Date of Degree
Classical Archaeology and Art History | Library and Information Science
Library of Pantainos, Athens Greece, Ancient libraries, Classical archaeology, Roman libraries, History of libraries
The Library of Pantainos is not typical of Greco-Roman libraries built around the same time. When comparing the library to two libraries built within 35 years of it, the Library of Celsus (135 CE) in Ephesus and the Library of Hadrian (132 CE), there are major differences in design. The Library of Pantainos proper was surrounded by two stoas, which housed various stores, the revenue from which may have been used in the upkeep of the library and its collection. The library was built on land that had been fallow since the sack of Sulla in 86 BCE. Contrary to the belief by many historians that the library was a converted house, it was built as a library from spoila; only the two stoas were newly constructed. Built to follow the contours of the land, the library collection probably suffered dampness and mold problems because of a high water table. There were two entrances, one of which was secured by a special lock. (This lock type has only been found twice outside of Italy, both being in Athens.) In front of one of the stoa rooms stood a statue of Trajan, to whom the library was in part dedicated, and two statues have been found that once decorated the interior of the library, statues that are not of gods or the donors. The Pantainos family has an interesting history. Pantainos is also the only library in antiquity where the hours and circulation rules are known. This unique library was destroyed during the Heruli incursion, which decimated Athens in 267 CE.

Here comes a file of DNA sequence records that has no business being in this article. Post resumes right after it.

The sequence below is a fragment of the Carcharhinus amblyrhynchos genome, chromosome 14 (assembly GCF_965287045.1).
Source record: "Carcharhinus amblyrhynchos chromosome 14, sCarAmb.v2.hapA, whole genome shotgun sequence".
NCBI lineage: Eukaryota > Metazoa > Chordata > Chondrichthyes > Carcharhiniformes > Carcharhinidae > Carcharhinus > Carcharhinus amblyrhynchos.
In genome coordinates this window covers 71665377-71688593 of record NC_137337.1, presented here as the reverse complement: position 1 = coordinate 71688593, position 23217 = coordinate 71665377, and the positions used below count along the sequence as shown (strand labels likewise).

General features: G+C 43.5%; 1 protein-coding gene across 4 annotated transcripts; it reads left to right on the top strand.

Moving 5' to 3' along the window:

Handis, Michael W., "The Library of Pantainos: A Unique Ancient Library" (2018). CUNY Academic Works.